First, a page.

REVIEW: “UNHINGED” (2020) Solstice Studios

Standard

“UNHINGED” is the first film since Covid shut down theaters in March, that can only be seen at an theater (where open) or Drive-In. It’s not available on VOD or any streaming service and is a decent way to kick-off the return of the in-theater movie-going experience (again, where available). It’s a contemporary horror film that captures the anger and loss of civility that’s become all too commonplace in our society today in every aspect.

Russell Crowe stars as “The Man”.  and the movie begins with Crowe’s character brutally killing his ex-wife and her new lover and burning their house to the ground. And it’s only 4am. His day has just begun as he goes on to ‘run into’  a woman named Rachel (Caren Pistorius) who is just innocently driving her son Kyle (Gabriel Bateman), to school and as happens when one is in a rush, she cuts him off. It all starts with the honk of a horn. Then a verbal altercation ensues. The Man tells Rachel she’s going to have a really bad day. And he lives up to that promise. decides to make this the worst day of her life and stalks and attacks her. This even includes preying on her family and friends.

For the next hour, she — and we — are under the menacing spell of this madman in a pickup truck. as we plow through many a ‘wow’ moments and there are, without question, the skillfully crafted car chases. But there is also many scenes, including one at a diner, that are disturbingly violent and scenes where people are not behaving in logical ways or making much sense, this one in particular being one of them. But all is not lost in thrills and I think somewhere along the line it’s loses the sense of what it wanted to be – a thriller suspense film, or a character study and cautionary tale of bad behaviour trying to teach us something about the worst of humanity, or as the ending lines suggest, a more campy fun thriller.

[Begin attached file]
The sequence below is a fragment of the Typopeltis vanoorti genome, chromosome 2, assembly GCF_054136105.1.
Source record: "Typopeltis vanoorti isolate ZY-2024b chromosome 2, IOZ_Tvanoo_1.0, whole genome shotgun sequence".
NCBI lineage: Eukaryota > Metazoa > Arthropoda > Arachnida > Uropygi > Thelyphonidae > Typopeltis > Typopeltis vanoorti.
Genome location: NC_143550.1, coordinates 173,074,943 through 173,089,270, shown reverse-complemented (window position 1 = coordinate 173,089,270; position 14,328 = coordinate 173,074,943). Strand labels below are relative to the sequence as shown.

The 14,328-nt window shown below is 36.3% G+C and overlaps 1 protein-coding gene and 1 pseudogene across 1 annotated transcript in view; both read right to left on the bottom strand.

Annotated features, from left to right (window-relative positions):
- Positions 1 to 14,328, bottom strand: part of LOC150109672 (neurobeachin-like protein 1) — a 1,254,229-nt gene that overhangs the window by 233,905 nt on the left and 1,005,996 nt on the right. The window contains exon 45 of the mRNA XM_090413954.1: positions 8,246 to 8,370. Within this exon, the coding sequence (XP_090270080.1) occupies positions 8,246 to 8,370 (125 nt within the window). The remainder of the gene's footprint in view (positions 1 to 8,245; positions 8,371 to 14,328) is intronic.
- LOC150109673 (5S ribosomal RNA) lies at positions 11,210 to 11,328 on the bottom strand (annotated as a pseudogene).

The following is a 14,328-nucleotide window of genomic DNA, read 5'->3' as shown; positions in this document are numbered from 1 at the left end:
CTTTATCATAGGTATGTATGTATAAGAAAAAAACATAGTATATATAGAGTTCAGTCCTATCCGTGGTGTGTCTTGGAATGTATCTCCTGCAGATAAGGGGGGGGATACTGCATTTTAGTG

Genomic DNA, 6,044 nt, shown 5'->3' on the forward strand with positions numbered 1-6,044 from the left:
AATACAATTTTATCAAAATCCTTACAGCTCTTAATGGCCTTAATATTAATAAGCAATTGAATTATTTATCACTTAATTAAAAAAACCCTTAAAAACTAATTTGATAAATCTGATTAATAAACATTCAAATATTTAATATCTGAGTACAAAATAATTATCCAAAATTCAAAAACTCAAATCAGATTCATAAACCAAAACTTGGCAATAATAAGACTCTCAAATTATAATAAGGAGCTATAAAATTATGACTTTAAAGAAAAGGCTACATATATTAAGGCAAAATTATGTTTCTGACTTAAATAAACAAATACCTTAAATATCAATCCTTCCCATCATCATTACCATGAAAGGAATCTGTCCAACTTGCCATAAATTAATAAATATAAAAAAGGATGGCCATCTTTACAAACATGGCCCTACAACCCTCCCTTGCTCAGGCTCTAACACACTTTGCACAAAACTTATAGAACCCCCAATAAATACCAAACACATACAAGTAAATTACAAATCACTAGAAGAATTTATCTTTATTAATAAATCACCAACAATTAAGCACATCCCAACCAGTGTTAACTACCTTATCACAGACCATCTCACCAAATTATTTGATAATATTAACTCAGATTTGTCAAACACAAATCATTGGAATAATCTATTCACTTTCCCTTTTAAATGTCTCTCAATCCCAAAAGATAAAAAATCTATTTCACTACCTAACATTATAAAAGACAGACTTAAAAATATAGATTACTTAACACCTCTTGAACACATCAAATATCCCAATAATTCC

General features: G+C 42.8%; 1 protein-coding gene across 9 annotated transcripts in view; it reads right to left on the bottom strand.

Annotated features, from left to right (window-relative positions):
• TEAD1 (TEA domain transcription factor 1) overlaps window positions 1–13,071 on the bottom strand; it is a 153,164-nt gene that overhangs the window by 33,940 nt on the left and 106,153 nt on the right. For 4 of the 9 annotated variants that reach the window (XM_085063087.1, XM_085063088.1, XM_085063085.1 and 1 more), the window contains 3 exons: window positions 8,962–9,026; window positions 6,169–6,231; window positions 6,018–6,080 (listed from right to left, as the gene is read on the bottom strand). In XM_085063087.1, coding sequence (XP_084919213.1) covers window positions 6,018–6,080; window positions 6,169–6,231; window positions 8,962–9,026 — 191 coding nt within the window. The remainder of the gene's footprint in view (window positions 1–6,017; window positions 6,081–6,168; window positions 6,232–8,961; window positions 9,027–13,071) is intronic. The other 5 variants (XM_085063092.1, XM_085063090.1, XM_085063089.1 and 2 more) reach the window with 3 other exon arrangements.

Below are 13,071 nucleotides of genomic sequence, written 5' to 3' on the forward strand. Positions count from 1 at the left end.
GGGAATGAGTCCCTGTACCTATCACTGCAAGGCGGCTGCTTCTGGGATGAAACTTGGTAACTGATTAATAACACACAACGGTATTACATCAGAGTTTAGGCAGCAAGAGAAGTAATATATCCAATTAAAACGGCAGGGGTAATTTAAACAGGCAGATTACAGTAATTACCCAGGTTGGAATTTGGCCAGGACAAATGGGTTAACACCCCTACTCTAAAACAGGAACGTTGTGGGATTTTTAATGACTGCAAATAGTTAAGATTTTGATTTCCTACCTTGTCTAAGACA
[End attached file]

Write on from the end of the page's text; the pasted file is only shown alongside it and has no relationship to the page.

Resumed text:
Whichever route works for you, I think some will definitely enjoy ‘Unhinged’ for the ride it does take you on and Crowe’s  performance as the maniacal “Man” is vicious, ugly and totally believable. Again, no matter which way you go,  it will absolutely make you think twice the next time you’re tempted to honk your car horn at someone.